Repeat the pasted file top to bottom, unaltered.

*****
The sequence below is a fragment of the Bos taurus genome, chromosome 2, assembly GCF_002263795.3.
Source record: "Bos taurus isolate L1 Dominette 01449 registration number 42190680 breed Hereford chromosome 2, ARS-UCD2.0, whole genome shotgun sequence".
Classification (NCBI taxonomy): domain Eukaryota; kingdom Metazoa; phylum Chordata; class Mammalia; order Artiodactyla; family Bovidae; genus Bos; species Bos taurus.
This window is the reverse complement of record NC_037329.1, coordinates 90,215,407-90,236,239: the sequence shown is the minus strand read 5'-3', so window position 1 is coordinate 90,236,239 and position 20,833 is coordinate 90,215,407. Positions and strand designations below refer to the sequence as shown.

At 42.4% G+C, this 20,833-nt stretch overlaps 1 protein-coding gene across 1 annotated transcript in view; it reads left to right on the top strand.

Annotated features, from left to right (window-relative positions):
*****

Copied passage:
The sequence below is a fragment of the Bos taurus genome, chromosome 2, assembly GCF_002263795.3.
Source record: "Bos taurus isolate L1 Dominette 01449 registration number 42190680 breed Hereford chromosome 2, ARS-UCD2.0, whole genome shotgun sequence".
Classification (NCBI taxonomy): domain Eukaryota; kingdom Metazoa; phylum Chordata; class Mammalia; order Artiodactyla; family Bovidae; genus Bos; species Bos taurus.
This window is the reverse complement of record NC_037329.1, coordinates 90,215,407-90,236,239: the sequence shown is the minus strand read 5'-3', so window position 1 is coordinate 90,236,239 and position 20,833 is coordinate 90,215,407. Positions and strand designations below refer to the sequence as shown.

At 42.4% G+C, this 20,833-nt stretch overlaps 1 protein-coding gene across 1 annotated transcript in view; it reads left to right on the top strand.

Annotated features, from left to right (window-relative positions):